Sight Unseen: Envisioning the Virtual

Public lecture by Professor Brian Massumi, Département de Communication, Université de Montréal, Canada.

The lecture will examine the status of the virtual in perception. As understood philosophically by thinkers such as C.S. Peirce, Henri Bergson, William James, Gilles Deleuze and A.N. Whitehead (in his notion of “pure potentiality”), the virtual is strictly complementary to the actual. It is a mistake to think of them as opposites or as in contradiction. The virtual is abstract by definition, which means that it cannot be reduced to the empirically present. But neither can it be separated from it. According to the philosophical concept of the virtual, there is a reciprocity between the actual and the virtual that enters actively into the constitution of every act of experience: they are co-gredient to perception. Although the virtual as such cannot appear in perception, its co-gredience to the constitution of experience cannot but make itself felt in some way with each perception’s arising. The question then becomes, in what way does the abstractness of the virtual come with coming perception? How does it make its active implication in experience felt? Applied to vision, this question translates into: what is a virtual image?

The lecture will examine the question of the virtual image through three examples: stereoscopic vision, an optical illusion, and the perception of movement. The status of the virtual “image” will be seen to be different in each case. Only by synthesizing its varieties can a workable account of the concept be obtained. As the concept is developed, it becomes clear that when the virtual comes with vision, it virtually brings along with it other modes of experience. “When any particular kind of feeling is present,” writes Peirce, “an infinitesimal continuation of all feelings differing infinitesimally from that is present.” The question of the virtual cannot be separated from the question of the continuity of experience across sense modes. This question is approached in experimental psychology under the rubric of “cross-modal” or “amodal” experience. After developing the philosophical concept of the virtual, the lecture will briefly consider its relation to, and distinction from, recent currents in experimental psychology, in particular that of “enactive perception,” whose best known proponent (Alva Noë) defends the thesis that vision is virtual.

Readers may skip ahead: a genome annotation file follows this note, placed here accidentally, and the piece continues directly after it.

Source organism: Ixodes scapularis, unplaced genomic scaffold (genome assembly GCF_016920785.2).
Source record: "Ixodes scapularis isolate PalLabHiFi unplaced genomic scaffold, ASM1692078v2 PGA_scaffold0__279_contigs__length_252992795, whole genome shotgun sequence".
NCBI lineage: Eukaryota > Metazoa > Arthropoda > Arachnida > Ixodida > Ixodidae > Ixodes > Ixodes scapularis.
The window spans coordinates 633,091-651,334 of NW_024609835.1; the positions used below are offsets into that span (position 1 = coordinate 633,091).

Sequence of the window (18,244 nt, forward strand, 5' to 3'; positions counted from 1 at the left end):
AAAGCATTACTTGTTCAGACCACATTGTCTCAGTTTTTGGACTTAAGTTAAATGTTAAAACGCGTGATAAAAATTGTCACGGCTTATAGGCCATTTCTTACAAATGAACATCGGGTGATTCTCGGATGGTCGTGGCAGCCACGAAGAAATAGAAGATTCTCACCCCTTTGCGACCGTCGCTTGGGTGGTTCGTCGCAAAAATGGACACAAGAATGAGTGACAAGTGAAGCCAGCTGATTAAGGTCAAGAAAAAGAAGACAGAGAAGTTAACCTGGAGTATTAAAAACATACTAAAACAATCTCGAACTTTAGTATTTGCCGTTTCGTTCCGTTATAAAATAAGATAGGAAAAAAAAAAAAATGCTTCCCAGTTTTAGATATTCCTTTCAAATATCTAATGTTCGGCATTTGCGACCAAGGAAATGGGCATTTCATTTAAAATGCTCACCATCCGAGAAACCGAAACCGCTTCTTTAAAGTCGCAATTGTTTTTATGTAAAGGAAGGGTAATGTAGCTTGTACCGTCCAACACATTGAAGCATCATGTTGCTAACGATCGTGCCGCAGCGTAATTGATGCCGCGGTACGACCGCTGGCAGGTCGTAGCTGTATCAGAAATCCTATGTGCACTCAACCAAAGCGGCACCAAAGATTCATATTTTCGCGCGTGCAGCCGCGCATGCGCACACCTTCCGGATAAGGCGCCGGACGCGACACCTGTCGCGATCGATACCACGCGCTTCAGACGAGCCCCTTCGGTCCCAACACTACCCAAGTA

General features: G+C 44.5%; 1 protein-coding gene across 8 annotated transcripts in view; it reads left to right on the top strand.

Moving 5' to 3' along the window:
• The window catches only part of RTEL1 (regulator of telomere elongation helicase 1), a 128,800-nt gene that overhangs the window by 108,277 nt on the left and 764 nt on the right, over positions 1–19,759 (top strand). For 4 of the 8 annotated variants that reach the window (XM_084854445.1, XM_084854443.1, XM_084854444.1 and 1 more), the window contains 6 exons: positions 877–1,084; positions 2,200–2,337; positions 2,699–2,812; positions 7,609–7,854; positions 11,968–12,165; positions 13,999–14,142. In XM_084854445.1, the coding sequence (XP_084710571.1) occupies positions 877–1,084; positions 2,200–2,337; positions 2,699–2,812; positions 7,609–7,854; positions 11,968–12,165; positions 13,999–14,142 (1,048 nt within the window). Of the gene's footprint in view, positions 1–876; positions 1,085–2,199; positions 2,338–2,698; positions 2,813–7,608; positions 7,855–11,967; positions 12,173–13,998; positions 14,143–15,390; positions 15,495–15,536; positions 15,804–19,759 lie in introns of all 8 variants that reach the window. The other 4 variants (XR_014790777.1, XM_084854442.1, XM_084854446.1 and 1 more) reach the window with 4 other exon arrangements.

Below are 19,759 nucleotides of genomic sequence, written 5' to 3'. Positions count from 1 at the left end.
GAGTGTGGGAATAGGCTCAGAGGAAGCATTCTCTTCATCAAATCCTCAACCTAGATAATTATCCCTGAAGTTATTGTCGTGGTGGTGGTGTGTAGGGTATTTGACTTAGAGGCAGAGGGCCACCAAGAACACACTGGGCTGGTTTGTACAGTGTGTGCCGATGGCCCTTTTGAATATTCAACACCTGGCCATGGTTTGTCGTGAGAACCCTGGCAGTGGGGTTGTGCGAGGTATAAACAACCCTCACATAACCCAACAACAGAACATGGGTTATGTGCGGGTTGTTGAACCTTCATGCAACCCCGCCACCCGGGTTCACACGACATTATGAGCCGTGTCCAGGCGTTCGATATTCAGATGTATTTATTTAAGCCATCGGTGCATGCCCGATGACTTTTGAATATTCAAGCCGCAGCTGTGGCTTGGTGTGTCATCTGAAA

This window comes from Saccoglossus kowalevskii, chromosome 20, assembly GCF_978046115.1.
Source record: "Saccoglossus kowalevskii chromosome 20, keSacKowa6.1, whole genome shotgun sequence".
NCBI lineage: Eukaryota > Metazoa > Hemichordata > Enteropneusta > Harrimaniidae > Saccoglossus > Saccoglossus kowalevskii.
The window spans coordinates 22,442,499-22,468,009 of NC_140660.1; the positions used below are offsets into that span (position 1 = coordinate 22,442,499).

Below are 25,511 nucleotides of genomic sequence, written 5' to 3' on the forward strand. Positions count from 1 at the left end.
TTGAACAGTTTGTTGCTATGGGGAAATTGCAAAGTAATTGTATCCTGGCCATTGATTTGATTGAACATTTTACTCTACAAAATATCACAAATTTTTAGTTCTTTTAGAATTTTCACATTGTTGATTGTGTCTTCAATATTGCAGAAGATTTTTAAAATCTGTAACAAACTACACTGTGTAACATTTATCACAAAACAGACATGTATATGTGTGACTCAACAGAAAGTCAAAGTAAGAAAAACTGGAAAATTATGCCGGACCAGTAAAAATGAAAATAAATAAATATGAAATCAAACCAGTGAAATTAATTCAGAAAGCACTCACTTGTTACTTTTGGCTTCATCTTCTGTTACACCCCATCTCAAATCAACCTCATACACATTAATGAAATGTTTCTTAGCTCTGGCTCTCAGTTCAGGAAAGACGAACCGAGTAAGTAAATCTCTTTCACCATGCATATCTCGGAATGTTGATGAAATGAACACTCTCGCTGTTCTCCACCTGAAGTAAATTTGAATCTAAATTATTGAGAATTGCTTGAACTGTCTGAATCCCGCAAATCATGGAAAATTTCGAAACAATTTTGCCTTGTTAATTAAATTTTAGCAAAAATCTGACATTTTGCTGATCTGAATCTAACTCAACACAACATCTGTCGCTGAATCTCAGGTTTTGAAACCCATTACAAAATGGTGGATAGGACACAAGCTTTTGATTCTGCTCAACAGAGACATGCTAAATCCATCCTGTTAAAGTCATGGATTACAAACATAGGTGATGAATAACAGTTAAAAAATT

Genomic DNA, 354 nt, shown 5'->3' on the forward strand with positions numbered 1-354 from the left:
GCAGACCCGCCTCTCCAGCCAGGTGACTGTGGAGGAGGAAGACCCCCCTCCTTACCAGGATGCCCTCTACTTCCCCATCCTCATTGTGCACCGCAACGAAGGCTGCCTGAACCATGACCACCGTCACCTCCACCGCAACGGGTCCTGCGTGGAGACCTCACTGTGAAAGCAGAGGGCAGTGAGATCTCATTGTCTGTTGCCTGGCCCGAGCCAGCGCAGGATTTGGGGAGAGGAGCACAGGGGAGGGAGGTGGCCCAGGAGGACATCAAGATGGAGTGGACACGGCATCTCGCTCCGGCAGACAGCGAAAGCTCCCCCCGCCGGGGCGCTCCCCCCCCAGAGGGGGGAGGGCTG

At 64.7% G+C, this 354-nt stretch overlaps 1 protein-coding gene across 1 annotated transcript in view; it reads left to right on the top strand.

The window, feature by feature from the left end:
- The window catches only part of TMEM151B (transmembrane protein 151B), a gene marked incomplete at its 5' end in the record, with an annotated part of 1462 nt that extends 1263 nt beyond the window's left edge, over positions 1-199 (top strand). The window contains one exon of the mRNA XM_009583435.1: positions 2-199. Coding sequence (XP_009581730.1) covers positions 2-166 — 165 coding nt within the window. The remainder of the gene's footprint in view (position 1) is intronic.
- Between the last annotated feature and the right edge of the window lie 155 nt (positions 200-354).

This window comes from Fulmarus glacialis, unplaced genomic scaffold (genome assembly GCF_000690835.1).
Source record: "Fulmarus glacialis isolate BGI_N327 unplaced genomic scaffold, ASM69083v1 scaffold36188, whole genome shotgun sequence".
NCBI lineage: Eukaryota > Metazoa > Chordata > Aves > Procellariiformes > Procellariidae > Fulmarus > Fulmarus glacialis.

Brian Massumi is a political theorist, writer and philosopher, and is currently a professor in the Department of Communication Sciences at the University of Montréal in Quebec Canada. He is well-known for his translations of several major texts in French post-structuralist theory, including Gilles Deleuze and Félix Guattari’s A Thousand Plateaus, Jean-François Lyotard’s The Postmodern Condition, and Jacques Attali’s Noise. Massumi has authored several books, among others Parables for the Virtual: Movement, Affect, Sensation (2002) and A User’s Guide to Capitalism and Schizophrenia: Deviations from Deleuze and Guattari (1992).

This lecture takes place on
Thursday the 5h of May 2011, 09:15-11:00
Lille Auditorium, INCUBA Science Park

Åbogade 15, 8200 Aarhus N

Tags: experience | vituality


Contact Info

Center for Digital Urban Living
Aarhus University
Helsingforsgade 14
DK-8200 Aarhus N

Tel. (+45) 8942 9205
Fax (+45) 8942 9201